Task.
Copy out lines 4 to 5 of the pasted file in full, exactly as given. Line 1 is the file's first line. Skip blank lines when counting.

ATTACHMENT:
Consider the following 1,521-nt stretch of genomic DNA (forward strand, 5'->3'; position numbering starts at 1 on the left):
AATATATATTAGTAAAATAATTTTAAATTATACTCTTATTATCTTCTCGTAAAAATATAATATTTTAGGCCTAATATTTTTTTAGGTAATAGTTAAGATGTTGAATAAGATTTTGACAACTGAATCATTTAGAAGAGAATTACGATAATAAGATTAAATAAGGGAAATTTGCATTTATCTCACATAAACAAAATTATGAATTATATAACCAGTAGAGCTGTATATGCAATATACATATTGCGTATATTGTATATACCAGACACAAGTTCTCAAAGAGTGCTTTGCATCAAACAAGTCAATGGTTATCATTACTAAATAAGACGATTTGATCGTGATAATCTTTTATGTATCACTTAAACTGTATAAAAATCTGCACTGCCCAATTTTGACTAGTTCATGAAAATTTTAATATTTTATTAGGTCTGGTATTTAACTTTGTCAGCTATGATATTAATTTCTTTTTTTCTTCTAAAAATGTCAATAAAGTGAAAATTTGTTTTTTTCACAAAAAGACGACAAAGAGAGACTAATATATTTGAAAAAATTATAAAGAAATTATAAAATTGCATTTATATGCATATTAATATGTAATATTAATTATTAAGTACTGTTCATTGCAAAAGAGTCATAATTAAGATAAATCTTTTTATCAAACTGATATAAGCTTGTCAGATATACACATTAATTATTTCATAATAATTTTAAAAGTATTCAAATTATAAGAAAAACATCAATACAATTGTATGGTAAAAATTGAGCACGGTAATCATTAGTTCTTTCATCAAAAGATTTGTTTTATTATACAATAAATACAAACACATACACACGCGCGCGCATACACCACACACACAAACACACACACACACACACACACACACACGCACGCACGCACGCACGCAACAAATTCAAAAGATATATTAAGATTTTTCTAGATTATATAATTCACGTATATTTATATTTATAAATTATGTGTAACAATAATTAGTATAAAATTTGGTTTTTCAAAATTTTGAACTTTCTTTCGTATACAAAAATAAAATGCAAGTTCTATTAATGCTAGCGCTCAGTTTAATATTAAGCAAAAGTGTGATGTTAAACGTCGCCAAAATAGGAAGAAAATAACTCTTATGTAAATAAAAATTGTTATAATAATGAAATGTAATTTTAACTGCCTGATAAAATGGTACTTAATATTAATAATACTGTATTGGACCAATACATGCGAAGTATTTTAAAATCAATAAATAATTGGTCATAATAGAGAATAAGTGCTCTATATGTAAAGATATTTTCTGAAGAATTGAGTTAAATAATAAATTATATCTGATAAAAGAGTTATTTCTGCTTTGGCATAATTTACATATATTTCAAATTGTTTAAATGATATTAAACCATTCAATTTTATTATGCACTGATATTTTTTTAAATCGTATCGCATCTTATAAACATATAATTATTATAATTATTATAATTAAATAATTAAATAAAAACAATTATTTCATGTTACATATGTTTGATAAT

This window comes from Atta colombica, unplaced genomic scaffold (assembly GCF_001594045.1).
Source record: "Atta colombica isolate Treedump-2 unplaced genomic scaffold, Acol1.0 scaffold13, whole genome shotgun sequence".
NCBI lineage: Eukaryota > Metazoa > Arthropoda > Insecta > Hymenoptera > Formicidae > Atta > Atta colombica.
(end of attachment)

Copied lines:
Source record: "Atta colombica isolate Treedump-2 unplaced genomic scaffold, Acol1.0 scaffold13, whole genome shotgun sequence".
NCBI lineage: Eukaryota > Metazoa > Arthropoda > Insecta > Hymenoptera > Formicidae > Atta > Atta colombica.